To celebrate International Women’s Day 2018, some of our female staff talk about pushing for progress, overcoming career challenges, achieving work/life balance and excelling.

Mary Sheppard Cropped

calendar-icon 8 March 2018

Mary Sheppard, Professor of Cardiovascular Pathology

Professor Mary Sheppard has been a professor for five years with a specialism in cardiovascular pathology. She runs her own clinical unit. When she’s not teaching or seeing patients, she can be found in a research lab supervising biomedical scientists, cardiologists and pathologists, investigating young peoples’ hearts, looking to find the cause of sudden cardiac death.

Whilst training, Professor Sheppard witnessed a colleague, Dr Katoe Keohane, combine an academic career in pathology with motherhood. 

She said: “One always needs a role model and mine was Dr Katie Keohane."

“She gave me advice as to the progression of my career, but I could see that she faced challenges in having to go abroad with young children while she was training.”

Professor Sheppard went abroad to pursue an academic career after winning a Wellcome Fellowship to do a Master’s in medicine.

After specialising in pathology – a subject she enjoyed - and obtaining her membership at the Royal College of Pathologists, Professor Sheppard got an academic senior lecturer post at the Royal Brompton Hospital where she progressed up to professorship over the career of 25 years.

She said: “We all face challenges as women in science, particularly when it comes to combining career with motherhood.

“I deliberately postponed motherhood until I had obtained my final degrees as I could see my mentor struggling as a trainee with board exams and young children.

“I also faced the usual male-old-boy-dominated medical scene in London where being female and Irish were not advantages.

“With each of my four children I took eight weeks’ maternity leave and returned to work almost immediately because of the specialised nature of my work in respiratory and cardiac pathology.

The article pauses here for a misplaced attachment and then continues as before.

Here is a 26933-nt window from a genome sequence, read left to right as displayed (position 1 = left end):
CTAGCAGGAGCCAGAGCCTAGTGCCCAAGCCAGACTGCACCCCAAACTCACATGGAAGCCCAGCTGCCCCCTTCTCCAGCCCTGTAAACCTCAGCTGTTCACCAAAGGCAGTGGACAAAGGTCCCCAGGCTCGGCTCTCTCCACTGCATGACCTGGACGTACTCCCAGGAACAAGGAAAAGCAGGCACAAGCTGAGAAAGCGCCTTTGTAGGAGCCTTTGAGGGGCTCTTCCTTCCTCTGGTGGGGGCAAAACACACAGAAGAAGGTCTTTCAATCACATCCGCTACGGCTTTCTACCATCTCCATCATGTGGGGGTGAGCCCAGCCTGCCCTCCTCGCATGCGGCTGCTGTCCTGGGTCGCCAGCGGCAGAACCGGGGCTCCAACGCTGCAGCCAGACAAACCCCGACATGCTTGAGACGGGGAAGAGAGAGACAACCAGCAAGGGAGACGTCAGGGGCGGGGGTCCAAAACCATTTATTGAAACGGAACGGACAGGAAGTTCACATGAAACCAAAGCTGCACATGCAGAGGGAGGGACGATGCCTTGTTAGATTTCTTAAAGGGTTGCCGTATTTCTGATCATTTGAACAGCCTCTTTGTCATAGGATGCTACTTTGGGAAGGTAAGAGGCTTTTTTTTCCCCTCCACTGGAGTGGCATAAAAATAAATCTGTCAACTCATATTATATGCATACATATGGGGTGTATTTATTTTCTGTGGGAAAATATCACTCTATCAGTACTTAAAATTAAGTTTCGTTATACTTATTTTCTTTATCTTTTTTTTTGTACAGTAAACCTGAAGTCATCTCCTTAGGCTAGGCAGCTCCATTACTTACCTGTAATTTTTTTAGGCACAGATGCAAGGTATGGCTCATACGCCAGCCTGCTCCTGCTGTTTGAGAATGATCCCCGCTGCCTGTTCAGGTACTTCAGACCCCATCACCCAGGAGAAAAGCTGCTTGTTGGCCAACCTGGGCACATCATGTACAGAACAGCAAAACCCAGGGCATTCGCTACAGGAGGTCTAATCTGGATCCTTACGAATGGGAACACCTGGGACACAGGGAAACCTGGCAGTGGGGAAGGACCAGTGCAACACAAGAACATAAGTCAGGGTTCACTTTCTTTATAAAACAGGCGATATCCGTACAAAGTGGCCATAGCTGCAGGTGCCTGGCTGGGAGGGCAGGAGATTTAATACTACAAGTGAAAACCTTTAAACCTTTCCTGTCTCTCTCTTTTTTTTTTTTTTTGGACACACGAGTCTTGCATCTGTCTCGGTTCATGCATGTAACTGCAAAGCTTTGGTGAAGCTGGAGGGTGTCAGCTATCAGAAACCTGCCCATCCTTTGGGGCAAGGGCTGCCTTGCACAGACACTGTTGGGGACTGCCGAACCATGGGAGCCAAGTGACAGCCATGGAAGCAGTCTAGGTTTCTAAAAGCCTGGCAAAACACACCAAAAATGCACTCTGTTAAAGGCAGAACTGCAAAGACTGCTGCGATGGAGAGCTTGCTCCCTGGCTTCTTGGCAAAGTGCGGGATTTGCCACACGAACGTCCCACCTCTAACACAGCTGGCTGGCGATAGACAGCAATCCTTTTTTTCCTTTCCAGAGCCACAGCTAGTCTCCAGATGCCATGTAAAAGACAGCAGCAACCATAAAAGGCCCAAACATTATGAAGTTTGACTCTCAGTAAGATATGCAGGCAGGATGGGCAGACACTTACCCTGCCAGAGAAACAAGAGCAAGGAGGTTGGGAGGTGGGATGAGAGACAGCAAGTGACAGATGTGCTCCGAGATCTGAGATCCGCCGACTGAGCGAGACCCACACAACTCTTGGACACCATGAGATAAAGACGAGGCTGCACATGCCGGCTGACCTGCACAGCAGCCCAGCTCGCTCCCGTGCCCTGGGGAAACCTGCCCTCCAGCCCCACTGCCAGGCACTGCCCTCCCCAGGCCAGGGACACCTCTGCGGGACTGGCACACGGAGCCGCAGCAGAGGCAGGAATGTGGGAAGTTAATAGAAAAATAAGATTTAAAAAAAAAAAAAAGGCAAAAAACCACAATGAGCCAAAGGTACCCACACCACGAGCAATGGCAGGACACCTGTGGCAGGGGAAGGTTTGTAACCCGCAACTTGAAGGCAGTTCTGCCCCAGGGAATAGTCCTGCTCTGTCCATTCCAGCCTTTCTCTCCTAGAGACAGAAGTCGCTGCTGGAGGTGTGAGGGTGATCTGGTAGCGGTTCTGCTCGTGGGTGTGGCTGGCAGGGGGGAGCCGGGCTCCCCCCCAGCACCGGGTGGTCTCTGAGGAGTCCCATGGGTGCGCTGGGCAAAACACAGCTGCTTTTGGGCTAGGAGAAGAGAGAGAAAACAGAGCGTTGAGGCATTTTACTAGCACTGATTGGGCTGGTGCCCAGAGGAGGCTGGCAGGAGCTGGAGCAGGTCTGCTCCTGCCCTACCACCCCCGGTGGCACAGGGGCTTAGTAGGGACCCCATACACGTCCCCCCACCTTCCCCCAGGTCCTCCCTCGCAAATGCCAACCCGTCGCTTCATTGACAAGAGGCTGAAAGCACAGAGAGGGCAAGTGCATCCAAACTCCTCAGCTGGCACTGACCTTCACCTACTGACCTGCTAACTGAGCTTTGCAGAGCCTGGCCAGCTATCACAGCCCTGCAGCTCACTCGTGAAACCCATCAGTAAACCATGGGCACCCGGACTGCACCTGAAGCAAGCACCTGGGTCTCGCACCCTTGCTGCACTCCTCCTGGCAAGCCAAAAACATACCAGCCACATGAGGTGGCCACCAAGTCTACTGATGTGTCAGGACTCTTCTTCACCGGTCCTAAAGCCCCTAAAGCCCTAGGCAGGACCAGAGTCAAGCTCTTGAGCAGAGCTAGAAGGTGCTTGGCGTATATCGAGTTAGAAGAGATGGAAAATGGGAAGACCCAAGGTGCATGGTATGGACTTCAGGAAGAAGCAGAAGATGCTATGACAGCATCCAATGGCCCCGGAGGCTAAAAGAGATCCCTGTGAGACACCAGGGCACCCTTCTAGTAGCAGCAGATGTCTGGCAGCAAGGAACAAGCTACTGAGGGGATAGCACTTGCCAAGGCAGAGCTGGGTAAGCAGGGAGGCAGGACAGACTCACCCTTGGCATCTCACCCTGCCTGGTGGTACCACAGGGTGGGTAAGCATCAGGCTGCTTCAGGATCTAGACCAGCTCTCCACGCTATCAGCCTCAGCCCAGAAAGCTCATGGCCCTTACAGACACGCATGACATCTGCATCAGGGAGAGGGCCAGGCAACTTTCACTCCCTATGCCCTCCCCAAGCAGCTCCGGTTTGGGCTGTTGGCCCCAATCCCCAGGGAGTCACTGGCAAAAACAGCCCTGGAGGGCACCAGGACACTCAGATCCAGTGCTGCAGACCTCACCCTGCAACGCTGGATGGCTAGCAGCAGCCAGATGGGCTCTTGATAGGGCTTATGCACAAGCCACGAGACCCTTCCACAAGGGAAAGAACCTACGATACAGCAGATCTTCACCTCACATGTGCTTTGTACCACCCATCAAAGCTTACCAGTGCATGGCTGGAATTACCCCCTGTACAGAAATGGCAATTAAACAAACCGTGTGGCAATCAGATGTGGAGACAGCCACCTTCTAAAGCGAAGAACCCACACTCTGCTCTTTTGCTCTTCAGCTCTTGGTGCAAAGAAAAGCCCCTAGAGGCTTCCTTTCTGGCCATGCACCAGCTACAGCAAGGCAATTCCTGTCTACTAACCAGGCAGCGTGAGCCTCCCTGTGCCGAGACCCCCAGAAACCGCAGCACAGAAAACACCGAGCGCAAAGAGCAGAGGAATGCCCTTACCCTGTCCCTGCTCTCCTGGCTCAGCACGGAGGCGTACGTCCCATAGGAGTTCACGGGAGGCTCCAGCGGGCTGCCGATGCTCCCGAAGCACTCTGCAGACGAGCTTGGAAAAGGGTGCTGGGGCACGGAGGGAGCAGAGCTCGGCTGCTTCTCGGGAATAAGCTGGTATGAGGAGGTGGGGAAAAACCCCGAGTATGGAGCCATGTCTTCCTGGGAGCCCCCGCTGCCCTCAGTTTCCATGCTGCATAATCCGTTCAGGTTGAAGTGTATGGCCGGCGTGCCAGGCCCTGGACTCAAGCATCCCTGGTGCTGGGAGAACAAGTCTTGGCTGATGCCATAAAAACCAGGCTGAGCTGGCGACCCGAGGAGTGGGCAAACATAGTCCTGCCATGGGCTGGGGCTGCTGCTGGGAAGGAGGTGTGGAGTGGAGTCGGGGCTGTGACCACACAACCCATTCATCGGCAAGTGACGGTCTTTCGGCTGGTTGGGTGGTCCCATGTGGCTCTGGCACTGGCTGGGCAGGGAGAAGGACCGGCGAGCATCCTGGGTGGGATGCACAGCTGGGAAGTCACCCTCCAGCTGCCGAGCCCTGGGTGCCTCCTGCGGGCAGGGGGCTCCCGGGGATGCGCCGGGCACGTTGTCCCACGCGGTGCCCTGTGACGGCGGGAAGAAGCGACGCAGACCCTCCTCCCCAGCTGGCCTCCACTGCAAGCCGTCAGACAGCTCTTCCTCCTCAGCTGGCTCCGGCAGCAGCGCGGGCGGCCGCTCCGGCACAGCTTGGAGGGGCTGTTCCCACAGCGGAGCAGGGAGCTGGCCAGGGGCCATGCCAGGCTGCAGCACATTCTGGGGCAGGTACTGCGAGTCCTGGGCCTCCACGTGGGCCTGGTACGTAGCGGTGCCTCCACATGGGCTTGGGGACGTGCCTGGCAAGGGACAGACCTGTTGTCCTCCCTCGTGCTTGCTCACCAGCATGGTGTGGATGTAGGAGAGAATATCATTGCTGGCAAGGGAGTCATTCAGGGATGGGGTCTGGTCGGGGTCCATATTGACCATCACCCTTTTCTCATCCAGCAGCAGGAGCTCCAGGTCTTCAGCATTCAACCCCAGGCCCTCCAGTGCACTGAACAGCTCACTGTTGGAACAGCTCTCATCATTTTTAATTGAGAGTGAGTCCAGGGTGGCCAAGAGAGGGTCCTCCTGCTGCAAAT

“I received little support from my male colleagues with none of them at the time having young children as they were much older than me.

“I was very isolated as I had no female colleagues with young children at the time with whom I could form a bond and discuss my career.”

Professor Sheppard also had a busy NHS service commitment with weekends on-call which added to her stress in trying to achieve a good work-life balance.

She explained: “I was unable to network extensively while my children were young as I was trying to achieve a good work-life balance. It was also a challenge to travel to international meetings and establish my name in the research field of my choice.

“I think a supportive partner is extremely important.”

Her unit acts as a national referral centre when somebody dies. Hearts are sent to her for examination to determine the cause of death.

Now Professor Sheppard balances her work and personal life by being definite about her daily appointments and being home by 7pm.

She said: “My weekends are completely free as I am now in an academic position with no on-call NHS appointments. This means I can now commit my weekends to family activities.”

Professor Sheppard enjoys her academic position, particularly the challenge of research and teaching.

She explained: “I enjoy supervising intelligent, academically ambitious people who are on the same wavelength as me.

“I also enjoy mentoring younger people and promoting their careers within academic pathology. I know all the pitfalls that particularly female academics can fall into.

“I am now more ruthless in what I say yes to and agree to. I’m at a very good point in my life where I have achieved what I want with a job that is ideal for me in an area which is new and exciting.”

On tips for success, Professor Sheppard notes the importance of being precise about your career trajectory and getting advice from powerful mentors who have gone before you and who know the pitfalls involved in your particular area of research.

She said: “I think it is a cliché but believe in yourself and never take no for an answer when somebody tell you cannot do something.

“Also be prepared for opposition particularly as you move up, as you will always have rivals in your particular research field who wish to downplay and negate your achievements.”